An inner city allotment


March 2019

Well, March certainly did come in like a lion and go out like a lamb. It felt like there was a storm for about two weeks straight. The wind just seemed to get worse and stopped us from getting stuff done outside quite a few times.


Dwarf Narcissi

We unwrapped the dahlia tubers this week. We only lost one, no doubt it will be replaced. When you see the displays in the garden centres and they’re so cheap, sometimes two for a fiver, how can you resist?

I wish we had somewhere special to keep them, but they were wrapped in old newspapers and stored in a large plant pot in the greenhouse. They don’t seem to have done too badly. We put them individually into pots with some fresh compost to get them ready to begin shooting, then when they’re strong enough they can go in the soil.


Some of the dahlias. Not too pretty at the moment.

The seedlings seem to have picked up after a very slow start. We sowed various brassica seeds about ten days ago and today have already began potting some of the larger ones on in newspaper pots. The tomato and chilli seedlings are still very small, but hopefully with the good weather coming they should pick up … fingers crossed.


The cayennes – the second lot. Lost the first lot to a hungry cat!

Our rose bed, which we assembled from a three broken troughs is beginning to take on a life of its own. The roses are thriving along with the spring bulbs that we planted in it. It’s a forgotten area of the allotment, right at the back next to a huge composting area, but it’s beginning to look o.k., even better now we’ve added an obelisk to its centre. Hopefully the flowers will grow around it and we’ll have fresh blooms for the house this summer.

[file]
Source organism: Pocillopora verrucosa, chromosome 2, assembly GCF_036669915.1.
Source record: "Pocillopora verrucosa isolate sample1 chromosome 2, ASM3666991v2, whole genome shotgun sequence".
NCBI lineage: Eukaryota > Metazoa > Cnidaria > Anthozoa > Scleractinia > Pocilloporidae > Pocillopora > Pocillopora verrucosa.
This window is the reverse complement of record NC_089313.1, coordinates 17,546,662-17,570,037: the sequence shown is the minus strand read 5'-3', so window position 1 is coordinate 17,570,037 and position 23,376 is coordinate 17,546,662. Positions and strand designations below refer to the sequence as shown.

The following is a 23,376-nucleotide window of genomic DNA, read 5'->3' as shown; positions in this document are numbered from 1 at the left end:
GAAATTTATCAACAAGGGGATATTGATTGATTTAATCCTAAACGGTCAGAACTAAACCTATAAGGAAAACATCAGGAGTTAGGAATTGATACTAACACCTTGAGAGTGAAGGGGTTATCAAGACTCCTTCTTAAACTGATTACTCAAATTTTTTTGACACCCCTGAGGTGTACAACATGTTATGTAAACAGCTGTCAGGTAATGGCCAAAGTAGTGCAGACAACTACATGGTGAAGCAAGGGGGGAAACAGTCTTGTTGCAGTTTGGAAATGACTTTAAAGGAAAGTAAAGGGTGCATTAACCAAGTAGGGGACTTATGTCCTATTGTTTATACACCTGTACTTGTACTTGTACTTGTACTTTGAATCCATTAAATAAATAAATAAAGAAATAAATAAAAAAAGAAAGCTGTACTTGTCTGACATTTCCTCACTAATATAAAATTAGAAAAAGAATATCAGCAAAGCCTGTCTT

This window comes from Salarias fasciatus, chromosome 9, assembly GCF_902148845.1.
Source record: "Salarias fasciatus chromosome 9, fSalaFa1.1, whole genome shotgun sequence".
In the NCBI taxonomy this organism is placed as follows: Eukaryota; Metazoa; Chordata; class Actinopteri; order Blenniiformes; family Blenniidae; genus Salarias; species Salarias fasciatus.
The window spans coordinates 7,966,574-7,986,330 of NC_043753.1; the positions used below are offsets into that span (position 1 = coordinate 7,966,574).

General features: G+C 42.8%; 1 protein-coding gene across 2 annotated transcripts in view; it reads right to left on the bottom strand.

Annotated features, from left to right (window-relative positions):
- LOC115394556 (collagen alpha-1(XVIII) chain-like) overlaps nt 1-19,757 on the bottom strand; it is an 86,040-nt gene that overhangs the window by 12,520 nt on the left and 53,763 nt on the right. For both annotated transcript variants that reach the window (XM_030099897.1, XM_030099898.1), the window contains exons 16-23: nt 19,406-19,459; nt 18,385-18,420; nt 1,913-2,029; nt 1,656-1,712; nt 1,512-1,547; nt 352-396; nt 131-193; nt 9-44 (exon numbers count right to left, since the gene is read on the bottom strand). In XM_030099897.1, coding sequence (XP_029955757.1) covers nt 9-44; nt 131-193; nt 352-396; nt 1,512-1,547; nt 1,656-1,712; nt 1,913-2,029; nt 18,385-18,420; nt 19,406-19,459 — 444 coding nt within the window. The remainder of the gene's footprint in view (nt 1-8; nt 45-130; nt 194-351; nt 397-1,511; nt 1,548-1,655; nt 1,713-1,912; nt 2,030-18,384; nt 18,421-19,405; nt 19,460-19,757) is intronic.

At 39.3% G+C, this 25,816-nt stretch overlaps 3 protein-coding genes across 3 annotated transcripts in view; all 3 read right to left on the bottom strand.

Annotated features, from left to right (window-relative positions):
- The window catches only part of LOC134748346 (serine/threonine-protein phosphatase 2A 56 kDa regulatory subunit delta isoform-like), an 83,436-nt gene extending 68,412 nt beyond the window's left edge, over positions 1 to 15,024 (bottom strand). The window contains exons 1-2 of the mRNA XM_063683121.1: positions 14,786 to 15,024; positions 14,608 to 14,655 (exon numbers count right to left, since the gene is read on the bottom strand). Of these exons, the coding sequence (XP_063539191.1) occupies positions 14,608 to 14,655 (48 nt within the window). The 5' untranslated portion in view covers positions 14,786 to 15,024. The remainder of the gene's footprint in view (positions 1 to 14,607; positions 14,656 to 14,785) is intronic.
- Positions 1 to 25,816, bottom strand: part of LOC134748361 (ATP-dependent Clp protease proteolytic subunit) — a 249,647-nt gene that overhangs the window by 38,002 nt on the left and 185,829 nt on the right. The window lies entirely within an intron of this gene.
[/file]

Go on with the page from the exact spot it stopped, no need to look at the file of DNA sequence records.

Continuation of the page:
Happy plotting!




We have always grown some flowers on the plot, even just for the colour, but this is the first time we turned over one of our beds for them. We used the seeds that come free with magazines and some we had saved from flower heads in previous years. Here’s the bed now, the colour is waiting to burst out ( I hope! )


Some rudbeckia, ageratum, nicotiana and chrysanthemums.

The asters are not faring well and keep getting munched, and we’ve had conflicting advice about the chrysanths. Take the the first flower head off or leave it on?? We’ll try some with the head off and see how it goes.

We always have a few pots dotted around the place just to entice the bees,


Cheery geraniums, sandwiched between the raspberries and a sweet dumpling squash. A bit random, but space is limited!!

And no allotment could be without some nasturtiums! Supposedly very good at keeping carrot fly away … This variety is called, ‘Empress of India’.


We’ve never tried them, but you can eat the leaves and the seeds.

We’ve been growing the sweet peas up a Bean pole ‘Maypole’ that was reduced in the local garden centre because the box was damaged! The verdict is out on how it looks but the house smells great with all the flowers. This variety is called ‘Royal Family’ we think. Bit of a royal theme going on !


A rogue cosmos always creeps in somewhere!

We have so many flowers, a lot in pots, that happily come back year after year and our bulbs that reliably return, and ensure the plot is colourful from spring onward. It’s all about the bees!


Three allium bulbs (corms?) were planted four years ago … multiplied a bit since then.

And to finish … lets get back to the veg. Here’s a pic of what we harvested yesterday. All the work is worth it.20160627_094950 (1)